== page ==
Top Ten Prospects: San Francisco Giants
Complete Index of Top 10s
By John Manuel
Baseball America's Top 10 Prospects lists are based on projections of a player's long-term worth after discussions with scouting and player-development personnel. All players who haven't exceeded the major league rookie standards of 130 at-bats or 50 innings pitched (without regard to service time) are eligible. Ages are as of April 1, 2005.
With Barry Bonds still hitting like few humans ever have, San Francisco has chosen to go all out to maximize their opportunity. As one club official said, "Very few clubs can afford to spend at both the top end and the bottom end of the organization," so the Giants have chosen to spend at the top. Bonds can best be helped by major league free agents, not amateurs signed through the draft. Since closer Robb Nen got hurt and missed the last two seasons, the Giants have missed the playoffs. Enter free agent closer Armando Benitez.
San Francisco has focused so much on pitching that it hasn't developed an everyday player since drafting Bill Mueller and Chris Singleton in 1993. So to fill out the lineup around Bonds, the Giants have added free agents Moises Alou (39, son of manager Felipe), catcher Mike Matheny (34) and shortstop Omar Vizquel (37).
Vice president of player personnel Dick Tidrow's scouting and player-development staffs are good at finding and cultivating pitching, and San Francisco remains flush in minor league arms even after trading or graduating several. Behind imported ace Jason Schmidt, four homegrown starters will compete for innings in 2005: Jerome Williams and three of the club's first four picks in the 2001 draft, Brad Hennessey, Noah Lowry and Jesse Foppert.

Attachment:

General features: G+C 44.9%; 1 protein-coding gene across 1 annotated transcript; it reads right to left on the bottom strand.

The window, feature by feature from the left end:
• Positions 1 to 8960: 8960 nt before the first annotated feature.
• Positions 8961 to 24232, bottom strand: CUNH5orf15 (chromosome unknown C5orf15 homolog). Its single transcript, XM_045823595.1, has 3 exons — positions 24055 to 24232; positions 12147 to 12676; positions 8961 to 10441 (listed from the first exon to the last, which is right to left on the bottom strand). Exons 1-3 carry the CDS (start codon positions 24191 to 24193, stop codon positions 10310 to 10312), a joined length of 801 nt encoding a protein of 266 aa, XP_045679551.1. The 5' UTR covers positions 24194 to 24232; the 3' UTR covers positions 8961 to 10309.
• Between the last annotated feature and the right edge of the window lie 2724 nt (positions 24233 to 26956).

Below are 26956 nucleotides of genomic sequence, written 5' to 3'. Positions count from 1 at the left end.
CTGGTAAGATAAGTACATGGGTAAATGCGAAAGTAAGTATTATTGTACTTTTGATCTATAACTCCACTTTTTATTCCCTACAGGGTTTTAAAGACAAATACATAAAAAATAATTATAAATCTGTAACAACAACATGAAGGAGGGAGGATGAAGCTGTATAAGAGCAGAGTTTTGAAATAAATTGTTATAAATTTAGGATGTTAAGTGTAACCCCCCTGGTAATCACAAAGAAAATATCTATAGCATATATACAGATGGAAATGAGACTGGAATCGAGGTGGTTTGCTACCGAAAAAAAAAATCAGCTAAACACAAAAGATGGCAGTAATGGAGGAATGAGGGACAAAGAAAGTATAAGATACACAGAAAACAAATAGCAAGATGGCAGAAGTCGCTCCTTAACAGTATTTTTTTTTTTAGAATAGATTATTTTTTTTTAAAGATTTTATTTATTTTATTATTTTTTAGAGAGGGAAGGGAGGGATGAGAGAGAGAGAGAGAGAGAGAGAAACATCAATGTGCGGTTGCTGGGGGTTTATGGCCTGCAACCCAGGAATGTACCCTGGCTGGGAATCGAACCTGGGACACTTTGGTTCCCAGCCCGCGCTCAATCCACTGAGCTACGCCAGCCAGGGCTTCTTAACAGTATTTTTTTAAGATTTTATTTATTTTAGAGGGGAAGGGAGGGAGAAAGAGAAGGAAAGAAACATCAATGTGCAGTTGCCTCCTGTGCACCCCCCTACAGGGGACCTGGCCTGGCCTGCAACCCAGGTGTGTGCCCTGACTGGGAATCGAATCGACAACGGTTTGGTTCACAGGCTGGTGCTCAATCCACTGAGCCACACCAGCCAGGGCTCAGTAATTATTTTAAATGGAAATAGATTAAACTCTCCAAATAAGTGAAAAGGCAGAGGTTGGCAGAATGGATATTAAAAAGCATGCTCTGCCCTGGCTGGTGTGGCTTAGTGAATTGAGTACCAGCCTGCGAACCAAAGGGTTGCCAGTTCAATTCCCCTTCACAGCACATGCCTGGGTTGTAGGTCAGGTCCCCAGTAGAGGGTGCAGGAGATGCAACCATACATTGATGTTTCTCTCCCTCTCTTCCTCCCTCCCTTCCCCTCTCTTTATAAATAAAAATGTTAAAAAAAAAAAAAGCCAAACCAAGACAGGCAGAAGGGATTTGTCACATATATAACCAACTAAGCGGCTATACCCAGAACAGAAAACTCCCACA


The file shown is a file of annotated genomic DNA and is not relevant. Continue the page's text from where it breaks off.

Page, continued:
The farm system has more pitching available, starting with elite righthander Matt Cain, who spent half the 2004 season in Double-A at age 19. Power righthanders Merkin Valdez and David Aardsma are ready to help the big league bullpen after appearing briefly with the Giants last year.
San Francisco is making an attempt to address its shortcoming in developing hitters—which becomes all the more evident now that the big league lineup's youngest player is 31-year-old Edgardo Alfonzo, a nine-year big league veteran. New minor league hitting instructor Bob Mariano has some interesting bats to work with.
Tidrow used his first three picks last June on outfielders. Eddy Martinez-Esteve (second round) and Clay Timpner (fourth) finished the summer with San Jose in the high Class A California League playoffs, while John Bowker (third) hit .371 in the lower minors. San Jose's postseason lineup included most of the organization's top hitters, including outfielders Freddy Lewis and Nate Schierholtz and corner infielders Travis Ishikawa and Brian Buscher.
This offseason's free-agent signings have left San Francisco without choices in the first three rounds of the 2005 draft. That doesn’t mean the Giants have given up on their farm system. They'd just rather spend their money on the present than on the future.
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